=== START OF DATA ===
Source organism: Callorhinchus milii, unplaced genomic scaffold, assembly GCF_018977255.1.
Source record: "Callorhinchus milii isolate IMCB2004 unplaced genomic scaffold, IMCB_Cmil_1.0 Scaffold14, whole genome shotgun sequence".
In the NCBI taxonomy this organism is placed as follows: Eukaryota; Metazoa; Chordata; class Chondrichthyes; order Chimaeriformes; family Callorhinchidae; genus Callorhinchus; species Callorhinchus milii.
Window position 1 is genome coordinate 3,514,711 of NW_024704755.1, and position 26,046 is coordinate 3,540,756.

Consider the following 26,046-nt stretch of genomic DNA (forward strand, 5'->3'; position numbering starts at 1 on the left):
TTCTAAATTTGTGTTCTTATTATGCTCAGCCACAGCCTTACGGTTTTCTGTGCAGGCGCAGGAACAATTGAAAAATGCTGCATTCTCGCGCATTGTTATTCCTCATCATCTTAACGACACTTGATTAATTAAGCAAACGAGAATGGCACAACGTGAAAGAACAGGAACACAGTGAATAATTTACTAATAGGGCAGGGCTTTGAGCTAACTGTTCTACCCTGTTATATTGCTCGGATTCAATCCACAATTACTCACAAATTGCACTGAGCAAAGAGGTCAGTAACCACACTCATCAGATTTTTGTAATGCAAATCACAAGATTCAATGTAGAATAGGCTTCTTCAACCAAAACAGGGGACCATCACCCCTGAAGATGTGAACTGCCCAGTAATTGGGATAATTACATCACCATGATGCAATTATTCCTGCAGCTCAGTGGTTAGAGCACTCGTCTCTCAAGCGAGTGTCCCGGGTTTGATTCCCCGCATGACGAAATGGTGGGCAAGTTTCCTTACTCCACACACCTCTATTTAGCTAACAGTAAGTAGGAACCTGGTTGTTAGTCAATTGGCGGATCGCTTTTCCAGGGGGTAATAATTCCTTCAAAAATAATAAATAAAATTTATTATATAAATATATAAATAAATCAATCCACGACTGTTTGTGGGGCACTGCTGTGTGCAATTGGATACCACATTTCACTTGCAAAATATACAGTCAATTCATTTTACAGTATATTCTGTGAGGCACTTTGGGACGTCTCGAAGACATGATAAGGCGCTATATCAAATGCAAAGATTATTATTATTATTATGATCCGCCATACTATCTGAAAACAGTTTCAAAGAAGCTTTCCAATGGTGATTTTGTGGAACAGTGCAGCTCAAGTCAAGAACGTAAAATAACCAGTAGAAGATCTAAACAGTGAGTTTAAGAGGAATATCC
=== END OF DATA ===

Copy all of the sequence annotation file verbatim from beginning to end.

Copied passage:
Source organism: Callorhinchus milii, unplaced genomic scaffold, assembly GCF_018977255.1.
Source record: "Callorhinchus milii isolate IMCB2004 unplaced genomic scaffold, IMCB_Cmil_1.0 Scaffold14, whole genome shotgun sequence".
In the NCBI taxonomy this organism is placed as follows: Eukaryota; Metazoa; Chordata; class Chondrichthyes; order Chimaeriformes; family Callorhinchidae; genus Callorhinchus; species Callorhinchus milii.
Window position 1 is genome coordinate 3,514,711 of NW_024704755.1, and position 26,046 is coordinate 3,540,756.

Consider the following 26,046-nt stretch of genomic DNA (forward strand, 5'->3'; position numbering starts at 1 on the left):
TTCTAAATTTGTGTTCTTATTATGCTCAGCCACAGCCTTACGGTTTTCTGTGCAGGCGCAGGAACAATTGAAAAATGCTGCATTCTCGCGCATTGTTATTCCTCATCATCTTAACGACACTTGATTAATTAAGCAAACGAGAATGGCACAACGTGAAAGAACAGGAACACAGTGAATAATTTACTAATAGGGCAGGGCTTTGAGCTAACTGTTCTACCCTGTTATATTGCTCGGATTCAATCCACAATTACTCACAAATTGCACTGAGCAAAGAGGTCAGTAACCACACTCATCAGATTTTTGTAATGCAAATCACAAGATTCAATGTAGAATAGGCTTCTTCAACCAAAACAGGGGACCATCACCCCTGAAGATGTGAACTGCCCAGTAATTGGGATAATTACATCACCATGATGCAATTATTCCTGCAGCTCAGTGGTTAGAGCACTCGTCTCTCAAGCGAGTGTCCCGGGTTTGATTCCCCGCATGACGAAATGGTGGGCAAGTTTCCTTACTCCACACACCTCTATTTAGCTAACAGTAAGTAGGAACCTGGTTGTTAGTCAATTGGCGGATCGCTTTTCCAGGGGGTAATAATTCCTTCAAAAATAATAAATAAAATTTATTATATAAATATATAAATAAATCAATCCACGACTGTTTGTGGGGCACTGCTGTGTGCAATTGGATACCACATTTCACTTGCAAAATATACAGTCAATTCATTTTACAGTATATTCTGTGAGGCACTTTGGGACGTCTCGAAGACATGATAAGGCGCTATATCAAATGCAAAGATTATTATTATTATTATGATCCGCCATACTATCTGAAAACAGTTTCAAAGAAGCTTTCCAATGGTGATTTTGTGGAACAGTGCAGCTCAAGTCAAGAACGTAAAATAACCAGTAGAAGATCTAAACAGTGAGTTTAAGAGGAATATCC